Application: Brand Positioning, Marketing Communication, Value Creation
Fame is a very powerful tool open to modern marketers. Actors, musicians, singers, politicians, and even criminals are admired and followed for their public recognition as much as for a particular skill or achievement. Some are even famous for little more than continual appearance in the media; famous for being famous. Alongside favourite TV shows and magazines, these celebrities become a familiar part of day-to-day life. They are intriguing, beguiling, and incredibly valuable as a result. (In 2002, for example, Jennifer Anniston is reported to have earned £21 million, see Pringle, H., 2004.) People feel a sense of warmth toward them and follow their own package of celebrity, magazine, style, and soap opera.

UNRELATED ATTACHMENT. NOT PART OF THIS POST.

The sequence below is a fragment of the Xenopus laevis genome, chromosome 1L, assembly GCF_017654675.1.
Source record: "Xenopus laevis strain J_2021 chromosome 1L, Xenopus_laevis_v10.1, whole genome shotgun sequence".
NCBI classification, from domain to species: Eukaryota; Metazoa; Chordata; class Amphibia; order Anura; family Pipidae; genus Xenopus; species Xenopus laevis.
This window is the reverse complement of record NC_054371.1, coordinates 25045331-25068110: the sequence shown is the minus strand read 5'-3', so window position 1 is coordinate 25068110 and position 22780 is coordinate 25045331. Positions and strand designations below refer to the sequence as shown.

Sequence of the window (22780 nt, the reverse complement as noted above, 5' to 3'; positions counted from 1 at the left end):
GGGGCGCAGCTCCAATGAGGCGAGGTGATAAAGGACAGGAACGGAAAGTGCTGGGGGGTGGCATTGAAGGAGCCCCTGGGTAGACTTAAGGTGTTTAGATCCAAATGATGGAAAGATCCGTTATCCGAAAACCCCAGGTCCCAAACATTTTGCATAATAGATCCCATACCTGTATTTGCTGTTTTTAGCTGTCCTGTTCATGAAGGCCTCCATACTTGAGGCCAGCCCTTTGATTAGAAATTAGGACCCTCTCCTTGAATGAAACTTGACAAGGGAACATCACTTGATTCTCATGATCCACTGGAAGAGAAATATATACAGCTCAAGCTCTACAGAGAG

In fact, for many, fame is a route to success and achievement which they think is not open to them through any other means (hence the success of Simon Cowell and shows like “X Factor” or “America’s Got Talent”). Others follow celebrities and celebrity trends very closely as a guide to their own tastes and lifestyles. Aspiration is an important aspect of the fame and celebrity phenomenon. People mimic their favourite film stars or sports heroes because they want to be associated with the success represented by their lifestyles. This is often subliminal, but nevertheless very ...